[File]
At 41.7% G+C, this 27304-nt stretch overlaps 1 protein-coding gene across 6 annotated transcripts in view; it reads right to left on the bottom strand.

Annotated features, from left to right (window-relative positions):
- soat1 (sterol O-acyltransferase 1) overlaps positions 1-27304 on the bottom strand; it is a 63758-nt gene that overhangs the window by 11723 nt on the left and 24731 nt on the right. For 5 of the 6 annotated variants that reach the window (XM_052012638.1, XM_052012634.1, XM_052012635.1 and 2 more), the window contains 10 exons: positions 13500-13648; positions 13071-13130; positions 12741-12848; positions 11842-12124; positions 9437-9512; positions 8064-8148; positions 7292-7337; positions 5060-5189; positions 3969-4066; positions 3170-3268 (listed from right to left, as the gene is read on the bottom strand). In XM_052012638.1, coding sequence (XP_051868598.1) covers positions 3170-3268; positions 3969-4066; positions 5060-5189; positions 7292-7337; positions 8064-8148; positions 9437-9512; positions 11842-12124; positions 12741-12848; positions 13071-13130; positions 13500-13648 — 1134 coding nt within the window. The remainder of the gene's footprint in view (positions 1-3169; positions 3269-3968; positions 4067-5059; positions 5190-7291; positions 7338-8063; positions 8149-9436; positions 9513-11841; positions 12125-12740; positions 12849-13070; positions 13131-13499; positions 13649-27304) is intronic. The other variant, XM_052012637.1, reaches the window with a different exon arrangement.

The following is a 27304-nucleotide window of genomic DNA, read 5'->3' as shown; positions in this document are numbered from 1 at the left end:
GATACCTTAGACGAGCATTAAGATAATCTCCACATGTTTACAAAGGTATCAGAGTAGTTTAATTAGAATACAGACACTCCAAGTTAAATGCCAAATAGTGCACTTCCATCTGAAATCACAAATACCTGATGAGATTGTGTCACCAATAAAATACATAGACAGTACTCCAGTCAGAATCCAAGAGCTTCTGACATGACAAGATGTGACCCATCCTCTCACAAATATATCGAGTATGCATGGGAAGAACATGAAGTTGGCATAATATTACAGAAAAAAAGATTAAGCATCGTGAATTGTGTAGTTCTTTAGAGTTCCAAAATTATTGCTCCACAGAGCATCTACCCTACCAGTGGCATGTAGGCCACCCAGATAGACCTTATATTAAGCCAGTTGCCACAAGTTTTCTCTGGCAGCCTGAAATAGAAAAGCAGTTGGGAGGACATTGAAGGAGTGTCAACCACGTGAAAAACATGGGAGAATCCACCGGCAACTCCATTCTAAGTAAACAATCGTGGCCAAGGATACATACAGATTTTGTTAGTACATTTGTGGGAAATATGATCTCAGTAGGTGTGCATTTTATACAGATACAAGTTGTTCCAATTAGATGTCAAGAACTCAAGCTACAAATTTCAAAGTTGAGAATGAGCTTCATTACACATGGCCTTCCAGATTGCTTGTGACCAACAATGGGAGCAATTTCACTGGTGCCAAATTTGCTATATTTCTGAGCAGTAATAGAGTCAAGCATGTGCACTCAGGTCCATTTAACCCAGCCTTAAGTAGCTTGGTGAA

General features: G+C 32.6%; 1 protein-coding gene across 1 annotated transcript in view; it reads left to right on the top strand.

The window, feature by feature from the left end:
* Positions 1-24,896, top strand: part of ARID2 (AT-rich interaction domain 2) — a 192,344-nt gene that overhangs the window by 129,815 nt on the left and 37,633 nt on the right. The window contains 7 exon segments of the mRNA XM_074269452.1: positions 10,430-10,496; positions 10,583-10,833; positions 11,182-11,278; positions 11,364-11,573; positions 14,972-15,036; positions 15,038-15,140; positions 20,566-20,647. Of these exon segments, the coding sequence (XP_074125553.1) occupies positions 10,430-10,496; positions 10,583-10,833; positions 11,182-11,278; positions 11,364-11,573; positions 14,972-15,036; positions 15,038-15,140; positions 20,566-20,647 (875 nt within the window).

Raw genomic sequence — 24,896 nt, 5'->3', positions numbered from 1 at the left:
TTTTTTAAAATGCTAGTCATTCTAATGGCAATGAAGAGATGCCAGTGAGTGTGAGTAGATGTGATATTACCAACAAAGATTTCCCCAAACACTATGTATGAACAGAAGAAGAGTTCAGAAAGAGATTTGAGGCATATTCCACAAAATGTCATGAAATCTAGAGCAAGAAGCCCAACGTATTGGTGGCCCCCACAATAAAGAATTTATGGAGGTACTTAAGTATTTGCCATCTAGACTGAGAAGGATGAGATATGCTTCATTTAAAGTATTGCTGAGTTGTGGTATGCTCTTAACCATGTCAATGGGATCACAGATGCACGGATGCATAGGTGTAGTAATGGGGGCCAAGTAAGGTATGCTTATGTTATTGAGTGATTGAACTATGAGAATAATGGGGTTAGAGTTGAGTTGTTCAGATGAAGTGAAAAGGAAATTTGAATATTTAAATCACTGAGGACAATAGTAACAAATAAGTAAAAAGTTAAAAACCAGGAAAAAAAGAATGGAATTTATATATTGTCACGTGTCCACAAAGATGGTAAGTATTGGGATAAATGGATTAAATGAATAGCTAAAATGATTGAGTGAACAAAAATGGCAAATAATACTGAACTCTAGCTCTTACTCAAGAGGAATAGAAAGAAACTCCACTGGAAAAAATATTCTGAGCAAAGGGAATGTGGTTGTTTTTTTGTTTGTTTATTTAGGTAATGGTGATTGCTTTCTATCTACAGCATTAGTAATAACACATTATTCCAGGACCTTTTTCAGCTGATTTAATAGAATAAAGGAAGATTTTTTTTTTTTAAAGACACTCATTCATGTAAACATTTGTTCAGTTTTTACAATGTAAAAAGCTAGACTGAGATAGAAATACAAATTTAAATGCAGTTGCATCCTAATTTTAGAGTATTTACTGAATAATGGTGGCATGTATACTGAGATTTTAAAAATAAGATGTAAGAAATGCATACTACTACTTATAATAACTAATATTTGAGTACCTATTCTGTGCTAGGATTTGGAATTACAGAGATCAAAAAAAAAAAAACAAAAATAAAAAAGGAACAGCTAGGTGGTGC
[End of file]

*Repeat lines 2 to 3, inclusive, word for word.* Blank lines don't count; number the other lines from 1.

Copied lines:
Annotated features, from left to right (window-relative positions):
- soat1 (sterol O-acyltransferase 1) overlaps positions 1-27304 on the bottom strand; it is a 63758-nt gene that overhangs the window by 11723 nt on the left and 24731 nt on the right. For 5 of the 6 annotated variants that reach the window (XM_052012638.1, XM_052012634.1, XM_052012635.1 and 2 more), the window contains 10 exons: positions 13500-13648; positions 13071-13130; positions 12741-12848; positions 11842-12124; positions 9437-9512; positions 8064-8148; positions 7292-7337; positions 5060-5189; positions 3969-4066; positions 3170-3268 (listed from right to left, as the gene is read on the bottom strand). In XM_052012638.1, coding sequence (XP_051868598.1) covers positions 3170-3268; positions 3969-4066; positions 5060-5189; positions 7292-7337; positions 8064-8148; positions 9437-9512; positions 11842-12124; positions 12741-12848; positions 13071-13130; positions 13500-13648 — 1134 coding nt within the window. The remainder of the gene's footprint in view (positions 1-3169; positions 3269-3968; positions 4067-5059; positions 5190-7291; positions 7338-8063; positions 8149-9436; positions 9513-11841; positions 12125-12740; positions 12849-13070; positions 13131-13499; positions 13649-27304) is intronic. The other variant, XM_052012637.1, reaches the window with a different exon arrangement.